To simplify it a bit, conservatives –– which means most of the current crop of Republicans –– tend to be highly dogmatic. And that’s highly problematic in a democratic republic that was created on a platform of values that include popular sovereignty, freedoms for all citizens, equality, justice, tolerance, and promoting the general welfare of society. Conservatives are opposed to them all.

    Indeed, it was conservative presidents operating under conservative supply-side economic policies that piled up debt and broke the economy (and refused to take any responsibility for it.). It is conservatives (Republicans) who’ve made every effort to suppress voting. It is conservatives who oppose gay marriage and abortion rights. Conservatives argued that George W. Bush had unlimited powers as commander-in-chief, launched a war on manufactured and manipulated “intelligence,” refused to pay for it, and bungled it badly. Conservatives deny the science of global warming (and evolution). Conservatives today represent corporations and plutocrats, and are obstructing policies and programs that represent a government “of the people, by the people, for the people.”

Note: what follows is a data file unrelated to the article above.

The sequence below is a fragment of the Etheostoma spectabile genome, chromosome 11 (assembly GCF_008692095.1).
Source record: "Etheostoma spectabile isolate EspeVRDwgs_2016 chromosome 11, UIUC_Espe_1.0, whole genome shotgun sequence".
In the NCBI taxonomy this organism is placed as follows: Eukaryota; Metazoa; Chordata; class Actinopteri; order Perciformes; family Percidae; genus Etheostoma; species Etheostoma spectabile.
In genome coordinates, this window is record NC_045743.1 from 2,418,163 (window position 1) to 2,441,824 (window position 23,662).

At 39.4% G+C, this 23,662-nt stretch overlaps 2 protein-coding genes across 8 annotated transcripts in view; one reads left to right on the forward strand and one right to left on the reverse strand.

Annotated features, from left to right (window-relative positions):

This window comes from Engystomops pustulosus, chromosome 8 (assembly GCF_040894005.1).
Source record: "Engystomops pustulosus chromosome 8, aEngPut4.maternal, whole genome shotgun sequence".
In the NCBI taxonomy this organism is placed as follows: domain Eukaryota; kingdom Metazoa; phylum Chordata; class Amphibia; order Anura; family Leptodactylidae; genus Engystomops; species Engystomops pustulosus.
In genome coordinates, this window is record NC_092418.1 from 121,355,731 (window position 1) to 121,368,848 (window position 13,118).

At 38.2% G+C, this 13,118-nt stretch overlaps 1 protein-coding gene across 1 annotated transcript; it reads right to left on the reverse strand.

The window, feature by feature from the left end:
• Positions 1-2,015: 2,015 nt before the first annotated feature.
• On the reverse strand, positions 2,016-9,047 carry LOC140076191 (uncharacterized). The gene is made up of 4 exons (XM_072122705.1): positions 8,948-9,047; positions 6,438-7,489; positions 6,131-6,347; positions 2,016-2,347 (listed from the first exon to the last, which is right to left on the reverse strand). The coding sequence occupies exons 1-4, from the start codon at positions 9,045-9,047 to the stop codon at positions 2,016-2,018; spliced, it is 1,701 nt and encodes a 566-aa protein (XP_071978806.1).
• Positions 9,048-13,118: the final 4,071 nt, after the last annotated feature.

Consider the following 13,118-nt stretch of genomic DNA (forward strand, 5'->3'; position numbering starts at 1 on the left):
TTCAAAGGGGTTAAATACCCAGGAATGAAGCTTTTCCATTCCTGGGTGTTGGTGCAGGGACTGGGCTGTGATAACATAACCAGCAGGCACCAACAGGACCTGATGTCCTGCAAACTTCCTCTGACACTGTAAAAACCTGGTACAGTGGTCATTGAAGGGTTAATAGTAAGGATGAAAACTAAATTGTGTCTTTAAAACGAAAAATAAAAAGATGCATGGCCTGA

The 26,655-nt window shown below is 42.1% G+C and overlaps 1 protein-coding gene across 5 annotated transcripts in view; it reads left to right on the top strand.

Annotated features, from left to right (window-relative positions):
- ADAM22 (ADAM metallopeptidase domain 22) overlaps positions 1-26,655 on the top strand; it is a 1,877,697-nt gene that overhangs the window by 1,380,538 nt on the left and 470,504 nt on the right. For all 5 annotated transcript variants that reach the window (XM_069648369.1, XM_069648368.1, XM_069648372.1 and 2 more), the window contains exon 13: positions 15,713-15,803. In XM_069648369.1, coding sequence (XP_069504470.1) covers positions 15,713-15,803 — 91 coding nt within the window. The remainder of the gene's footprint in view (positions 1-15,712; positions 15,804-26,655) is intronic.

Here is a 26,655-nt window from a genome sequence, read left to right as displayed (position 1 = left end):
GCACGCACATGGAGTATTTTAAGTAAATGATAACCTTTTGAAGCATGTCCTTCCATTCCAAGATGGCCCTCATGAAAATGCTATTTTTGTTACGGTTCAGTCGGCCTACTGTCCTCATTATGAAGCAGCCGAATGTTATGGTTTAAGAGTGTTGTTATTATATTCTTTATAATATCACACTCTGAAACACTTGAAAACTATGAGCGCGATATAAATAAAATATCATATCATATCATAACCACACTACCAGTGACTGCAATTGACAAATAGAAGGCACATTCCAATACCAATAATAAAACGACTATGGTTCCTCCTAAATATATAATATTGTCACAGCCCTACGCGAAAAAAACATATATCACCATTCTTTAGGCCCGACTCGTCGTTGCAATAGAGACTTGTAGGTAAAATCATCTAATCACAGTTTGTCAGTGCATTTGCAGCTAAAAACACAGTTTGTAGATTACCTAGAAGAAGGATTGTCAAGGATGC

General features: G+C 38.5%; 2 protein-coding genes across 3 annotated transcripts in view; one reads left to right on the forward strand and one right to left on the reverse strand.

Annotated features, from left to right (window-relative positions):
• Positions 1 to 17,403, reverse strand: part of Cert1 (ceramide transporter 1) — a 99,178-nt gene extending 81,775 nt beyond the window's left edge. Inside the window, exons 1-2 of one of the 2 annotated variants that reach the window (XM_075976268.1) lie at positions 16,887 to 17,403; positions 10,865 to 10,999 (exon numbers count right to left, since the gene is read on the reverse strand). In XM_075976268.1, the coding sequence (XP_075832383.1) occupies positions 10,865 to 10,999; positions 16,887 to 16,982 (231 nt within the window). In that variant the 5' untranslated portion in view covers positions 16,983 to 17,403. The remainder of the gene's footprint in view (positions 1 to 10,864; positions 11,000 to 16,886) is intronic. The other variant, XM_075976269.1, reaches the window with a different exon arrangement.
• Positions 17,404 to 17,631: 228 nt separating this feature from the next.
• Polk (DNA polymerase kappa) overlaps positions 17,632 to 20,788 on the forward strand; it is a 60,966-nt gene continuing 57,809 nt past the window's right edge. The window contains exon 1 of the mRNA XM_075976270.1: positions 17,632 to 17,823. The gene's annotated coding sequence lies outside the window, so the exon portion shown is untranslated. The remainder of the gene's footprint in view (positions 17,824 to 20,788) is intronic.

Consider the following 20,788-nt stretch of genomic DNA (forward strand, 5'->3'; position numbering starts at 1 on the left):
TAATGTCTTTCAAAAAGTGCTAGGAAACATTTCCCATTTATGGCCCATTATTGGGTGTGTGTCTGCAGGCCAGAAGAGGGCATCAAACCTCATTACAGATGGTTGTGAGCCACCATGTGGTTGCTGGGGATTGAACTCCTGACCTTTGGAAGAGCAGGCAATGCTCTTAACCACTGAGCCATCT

The link below illustrates what conservative policies have given us. It isn’t pretty, nor is it healthy.

    But this startling inequality is not enough for them. They want even more. And that’s what makes them so very dangerous.

    Conservatives ARE different. They are more dogmatic and fearful (and Fox sells a lot of fear). They are more authoritarian and accepting of inequality, more intolerant, and more resistant to change. In a democratic society that is rapidly changing, they are, in essence, anti-democratic.